From Russia to India to Indonesia, to the UK and US – people can’t get enough of tigers. We name our sports teams after them, sing songs about their eye and refer to anyone (or anything) fierce as a “tiger”, whether it’s a particularly sexy person or a particularly robust economy.
Ah, but there’s the rub. No matter how much we might like tigers, economies trump them every time. We’ll click millions of times on videos of Sumatran tiger cubs learning how to swim at the National Zoo in Washington, DC because of the dopamine hit their innate cuteness provides, but as a species, we’re not really that interested in their survival.
From National Geographic (yes, go on and click the link in order to see the cuteness):
Sumatran tigers are endangered, and the birth of the cubs in August was considered “a conservation success,” according to the National Zoo’s website. With only about 500 Sumatran tigers living in the wild, Bandar and Sukacita represent the future of the species.
A birth at a zoo is considered a conservation success. But what then is a 51 km (31 mi) road through the Harapan Rainforest, a crucial area of remaining habitat for the Sumatran Tiger? Progress, I suppose? Well, at least we have the swimming cubs in Washington. (Let’s try not to mention the one that died in the London Zoo last month. Oops.)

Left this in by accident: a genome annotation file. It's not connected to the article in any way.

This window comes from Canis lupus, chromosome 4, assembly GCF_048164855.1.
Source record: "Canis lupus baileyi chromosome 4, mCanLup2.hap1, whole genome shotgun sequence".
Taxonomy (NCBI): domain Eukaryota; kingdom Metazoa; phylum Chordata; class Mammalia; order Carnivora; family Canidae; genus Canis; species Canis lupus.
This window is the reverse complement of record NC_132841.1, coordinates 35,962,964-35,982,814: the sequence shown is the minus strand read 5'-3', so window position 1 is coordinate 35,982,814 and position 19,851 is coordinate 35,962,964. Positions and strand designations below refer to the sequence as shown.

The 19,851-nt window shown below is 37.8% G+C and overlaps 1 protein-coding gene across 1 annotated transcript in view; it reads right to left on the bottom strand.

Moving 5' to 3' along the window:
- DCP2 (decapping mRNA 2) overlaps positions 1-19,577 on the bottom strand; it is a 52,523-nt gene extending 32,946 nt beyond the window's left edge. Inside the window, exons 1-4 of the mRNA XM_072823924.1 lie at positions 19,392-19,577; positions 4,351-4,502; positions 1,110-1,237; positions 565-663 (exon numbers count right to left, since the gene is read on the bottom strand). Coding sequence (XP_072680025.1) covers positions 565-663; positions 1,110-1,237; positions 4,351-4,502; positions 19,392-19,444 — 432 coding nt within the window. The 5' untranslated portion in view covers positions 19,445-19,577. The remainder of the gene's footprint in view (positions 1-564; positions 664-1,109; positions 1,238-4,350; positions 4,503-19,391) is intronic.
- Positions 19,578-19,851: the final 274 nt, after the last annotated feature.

And it’s not just tigers. It never is. The Harapan Rainforest is one of those pesky biodiversity hotspots that keep getting in the way of big companies tearing up the Earth in order to get at some dirty fuel and make a few bucks for a few years before buggering off in search of new plunder.
Here’s what a spokesman for the UK’s Royal Society for the Protection of Birds has to say about Harapan (via the Observer):
It is so rich in wildlife that it can be described as one of the world’s biodiversity hotspots. Animals found in the forest include the Sumatran tiger, Sumatran elephant, otters, porcupines, bears and turtles. Over 300 species of birds breed there – including hornbills, eagles, storks, parrots, kingfishers and rare pheasants. The rafflesia flower – the world’s biggest – blooms on the forest floor, and a huge variety of insects can be found too.
The planned 50 meter (165 foot) wide road is for transporting coal from five mines in Sumatra. Not only will the road necessitate the clearing of 154 hectares of the Harapan Rainforest, it will fragment it and provide better access to illegal loggers and hunters. So it’s basically a “win-win” for all kinds of groups that profit from environmental destruction. The poachers of tiger parts (responsible for at least 78% of Sumatran tiger deaths per year) are loving this road. The drinkers of tiger penis wine and the slurpers of tiger penis soup are loving this. The poor saps who think their ailments are going to be cured by some traditional medicine hokum involving a tiger’s claws, eyeballs or nose leather – well they may not be not loving anything, but they’re getting fleeced due to their false hope.
For more information on the wealth of the Harapan Rainforest and reasons why it maybe shouldn’t be carved up for a coal road, see this website. It’s already suffering from deforestation due to palm plantations and the pulp and lumber industries. Does it really need a death blow?